Helping hand to fish: Butte sends Silver Lake water to upper Clark Fork

Helping hand to fish: Butte sends Silver Lake water to upper Clark Fork

Source: Montana Standard
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Cold, clear mountain water from Silver Lake hit the thirsty lower Warm Springs Creek on its way to the even thirstier upper Clark Fork River Wednesday.

Using settlement money garnered from its lawsuit in the 1990s against Atlantic Richfield Co., the state is paying Butte-Silver Bow County $11,607 for one week of pumping about 16 million gallons each day of Silver Lake water to the degraded system downstream of Anaconda. Butte-Silver Bow owns the water rights to Silver Lake. The state’s cost reimburses the county for the amount necessary for electrical and labor expenses the county will incur.

If all goes well, then the state is expected to shell out an additional $7,105 of settlement money to the county to pay for a second week of clear, cold mountain water to make its way down into the depleted lower Warm Springs Creek and the upper Clark Fork River. Butte-Silver Bow Public Works Director Dave Schultz said once the pumps are running, it doesn’t cost as much to keep them going, which is why the second week is expected to be less expensive.

The amount going into the river each day is about as much as Butte uses on a daily basis this time of year, Schultz said.

The effort is a pilot project aimed at improving critical habitat for native Bull trout, which are listed as threatened by the U.S. Fish and Wildlife Service.

Jason Lindstrom, fisheries biologist with the Montana Department of Fish, Wildlife and Parks, said that even though the pilot project is short-term, he believes that once 25 to 30 cubic feet per second hits the troubled waterways, the benefits to the fish will be immediate.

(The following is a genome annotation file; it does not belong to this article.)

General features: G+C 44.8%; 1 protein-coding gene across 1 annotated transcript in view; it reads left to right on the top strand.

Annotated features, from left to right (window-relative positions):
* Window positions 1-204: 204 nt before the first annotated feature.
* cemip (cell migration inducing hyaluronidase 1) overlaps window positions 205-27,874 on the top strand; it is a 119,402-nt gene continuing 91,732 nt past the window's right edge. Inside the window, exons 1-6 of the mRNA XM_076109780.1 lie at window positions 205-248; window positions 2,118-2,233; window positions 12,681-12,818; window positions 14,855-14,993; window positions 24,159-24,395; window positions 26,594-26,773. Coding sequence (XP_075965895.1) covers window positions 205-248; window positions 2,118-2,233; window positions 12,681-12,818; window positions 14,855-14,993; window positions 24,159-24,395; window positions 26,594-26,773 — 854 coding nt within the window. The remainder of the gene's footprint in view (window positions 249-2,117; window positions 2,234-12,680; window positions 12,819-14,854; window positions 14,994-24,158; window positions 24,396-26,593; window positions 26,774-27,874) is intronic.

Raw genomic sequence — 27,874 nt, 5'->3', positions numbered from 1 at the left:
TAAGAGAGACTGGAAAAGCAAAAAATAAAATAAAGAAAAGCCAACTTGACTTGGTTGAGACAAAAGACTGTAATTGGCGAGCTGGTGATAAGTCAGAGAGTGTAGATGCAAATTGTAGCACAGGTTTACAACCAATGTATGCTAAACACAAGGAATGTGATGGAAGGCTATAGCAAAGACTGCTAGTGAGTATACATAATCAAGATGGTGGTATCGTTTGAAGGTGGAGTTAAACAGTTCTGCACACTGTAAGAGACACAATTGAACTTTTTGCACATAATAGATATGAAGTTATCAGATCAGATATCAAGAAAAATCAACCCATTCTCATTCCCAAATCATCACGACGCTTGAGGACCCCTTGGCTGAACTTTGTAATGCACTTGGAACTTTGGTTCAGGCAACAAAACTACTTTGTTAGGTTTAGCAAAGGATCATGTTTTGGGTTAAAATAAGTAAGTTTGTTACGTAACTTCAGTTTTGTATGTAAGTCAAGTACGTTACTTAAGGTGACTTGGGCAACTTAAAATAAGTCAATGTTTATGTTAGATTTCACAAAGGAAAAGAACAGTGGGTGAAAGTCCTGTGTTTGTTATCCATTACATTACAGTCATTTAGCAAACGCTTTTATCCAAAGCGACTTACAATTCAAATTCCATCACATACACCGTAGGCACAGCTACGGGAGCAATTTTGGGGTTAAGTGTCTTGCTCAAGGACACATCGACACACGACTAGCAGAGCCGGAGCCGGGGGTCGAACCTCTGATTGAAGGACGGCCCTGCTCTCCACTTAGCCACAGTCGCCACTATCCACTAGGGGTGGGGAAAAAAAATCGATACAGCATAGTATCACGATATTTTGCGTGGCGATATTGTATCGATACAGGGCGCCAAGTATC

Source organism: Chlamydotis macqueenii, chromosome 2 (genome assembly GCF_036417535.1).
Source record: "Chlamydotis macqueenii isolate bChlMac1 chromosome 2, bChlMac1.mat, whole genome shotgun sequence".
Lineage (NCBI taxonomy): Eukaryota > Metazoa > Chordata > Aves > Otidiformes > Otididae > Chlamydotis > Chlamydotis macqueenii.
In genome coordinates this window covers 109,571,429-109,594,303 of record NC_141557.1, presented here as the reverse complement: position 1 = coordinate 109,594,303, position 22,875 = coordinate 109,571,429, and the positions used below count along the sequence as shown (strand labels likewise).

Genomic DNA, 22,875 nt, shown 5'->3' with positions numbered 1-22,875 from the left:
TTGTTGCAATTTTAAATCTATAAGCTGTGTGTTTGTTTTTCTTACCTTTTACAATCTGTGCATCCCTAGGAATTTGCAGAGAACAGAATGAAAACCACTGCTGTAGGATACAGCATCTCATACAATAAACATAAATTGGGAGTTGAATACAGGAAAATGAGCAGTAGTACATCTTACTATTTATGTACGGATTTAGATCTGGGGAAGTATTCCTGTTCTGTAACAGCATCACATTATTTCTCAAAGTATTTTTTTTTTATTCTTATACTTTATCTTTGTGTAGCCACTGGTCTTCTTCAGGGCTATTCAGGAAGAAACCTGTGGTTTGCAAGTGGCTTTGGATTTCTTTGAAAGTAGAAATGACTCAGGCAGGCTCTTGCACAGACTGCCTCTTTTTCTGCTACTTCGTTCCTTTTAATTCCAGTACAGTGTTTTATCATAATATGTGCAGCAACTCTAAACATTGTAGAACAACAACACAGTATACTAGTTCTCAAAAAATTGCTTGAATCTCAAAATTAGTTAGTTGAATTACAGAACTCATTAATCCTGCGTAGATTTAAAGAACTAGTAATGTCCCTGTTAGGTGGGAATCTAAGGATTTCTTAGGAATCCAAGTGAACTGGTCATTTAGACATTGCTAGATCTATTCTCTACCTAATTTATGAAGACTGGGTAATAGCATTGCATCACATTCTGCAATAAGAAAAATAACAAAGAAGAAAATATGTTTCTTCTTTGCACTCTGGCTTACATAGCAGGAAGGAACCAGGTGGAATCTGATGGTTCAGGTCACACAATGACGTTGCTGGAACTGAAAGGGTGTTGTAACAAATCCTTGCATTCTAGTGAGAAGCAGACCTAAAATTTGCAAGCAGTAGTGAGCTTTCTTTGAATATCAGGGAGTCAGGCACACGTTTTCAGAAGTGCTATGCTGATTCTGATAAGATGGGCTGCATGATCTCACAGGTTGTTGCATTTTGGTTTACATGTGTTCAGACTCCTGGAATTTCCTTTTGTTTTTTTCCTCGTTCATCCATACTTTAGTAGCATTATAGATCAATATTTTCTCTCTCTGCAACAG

Stan Bradshaw, Trout Unlimited project manager, said he hopes this is just the beginning. The joint effort to put water into the beleaguered upper Clark Fork system has been years in the making.

At this time of year, the water in the upper Clark Fork is pushing 80 degrees, Lindstrom said. The combination of hotter temperatures due to climate change and irrigation takes a toll on the river and that, in turn, takes a toll on the native fish.

Bull trout, which require pristine, cold water, suffer due to low flows and high temperatures.

Without some kind of effort, the Bull trout that live in upper Warm Springs Creek might not survive in the long term.

“It’s not an unhealthy population but it’s not a robust one either. They’re hanging on. We’re trying to enable them to persist moving forward. They like connected habitat and move the long distances they require,” Lindstrom said.

But the additional water flows won’t solve all of the Bull trout’s problems in the upper Clark Fork.

Heavy metal deposits left behind by the 1908 Flood washing mining and smelting waste downstream mean more heavy metals in the river. The state has been working to remove the metals, but it still has years of work before the cleanup work will be complete.

Native fish – Bull trout and westslope cutthroat trout – need “the cleanest of the clean” water, said Lindstrom.

But that, says Casey Hackathorn, Upper Clark Fork program manager for Trout Unlimited, is not a reason to despair.

“Doing one action isn’t going to fix everything, but fish need water so it’s definitely a step in the right direction,” Hackathorn said.